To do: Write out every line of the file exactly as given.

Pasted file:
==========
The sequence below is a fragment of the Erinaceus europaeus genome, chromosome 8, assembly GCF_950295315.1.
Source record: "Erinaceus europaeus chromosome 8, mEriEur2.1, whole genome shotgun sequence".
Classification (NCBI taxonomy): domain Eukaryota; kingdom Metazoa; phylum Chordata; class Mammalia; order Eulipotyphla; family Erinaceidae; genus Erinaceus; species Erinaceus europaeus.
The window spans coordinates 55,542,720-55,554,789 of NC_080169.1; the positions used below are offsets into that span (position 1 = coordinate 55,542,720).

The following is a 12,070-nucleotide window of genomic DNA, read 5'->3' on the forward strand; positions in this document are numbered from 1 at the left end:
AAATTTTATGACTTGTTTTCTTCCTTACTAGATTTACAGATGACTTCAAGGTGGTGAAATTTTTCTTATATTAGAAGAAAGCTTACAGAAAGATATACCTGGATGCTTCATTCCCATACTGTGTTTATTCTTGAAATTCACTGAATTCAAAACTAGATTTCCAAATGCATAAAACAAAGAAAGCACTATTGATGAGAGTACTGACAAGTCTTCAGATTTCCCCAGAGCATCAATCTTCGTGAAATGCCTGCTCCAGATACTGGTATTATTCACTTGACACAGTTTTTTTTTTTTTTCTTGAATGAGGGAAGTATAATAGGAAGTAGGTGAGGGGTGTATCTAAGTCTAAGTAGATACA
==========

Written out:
The sequence below is a fragment of the Erinaceus europaeus genome, chromosome 8, assembly GCF_950295315.1.
Source record: "Erinaceus europaeus chromosome 8, mEriEur2.1, whole genome shotgun sequence".
Classification (NCBI taxonomy): domain Eukaryota; kingdom Metazoa; phylum Chordata; class Mammalia; order Eulipotyphla; family Erinaceidae; genus Erinaceus; species Erinaceus europaeus.
The window spans coordinates 55,542,720-55,554,789 of NC_080169.1; the positions used below are offsets into that span (position 1 = coordinate 55,542,720).

The following is a 12,070-nucleotide window of genomic DNA, read 5'->3' on the forward strand; positions in this document are numbered from 1 at the left end:
AAATTTTATGACTTGTTTTCTTCCTTACTAGATTTACAGATGACTTCAAGGTGGTGAAATTTTTCTTATATTAGAAGAAAGCTTACAGAAAGATATACCTGGATGCTTCATTCCCATACTGTGTTTATTCTTGAAATTCACTGAATTCAAAACTAGATTTCCAAATGCATAAAACAAAGAAAGCACTATTGATGAGAGTACTGACAAGTCTTCAGATTTCCCCAGAGCATCAATCTTCGTGAAATGCCTGCTCCAGATACTGGTATTATTCACTTGACACAGTTTTTTTTTTTTTTCTTGAATGAGGGAAGTATAATAGGAAGTAGGTGAGGGGTGTATCTAAGTCTAAGTAGATACA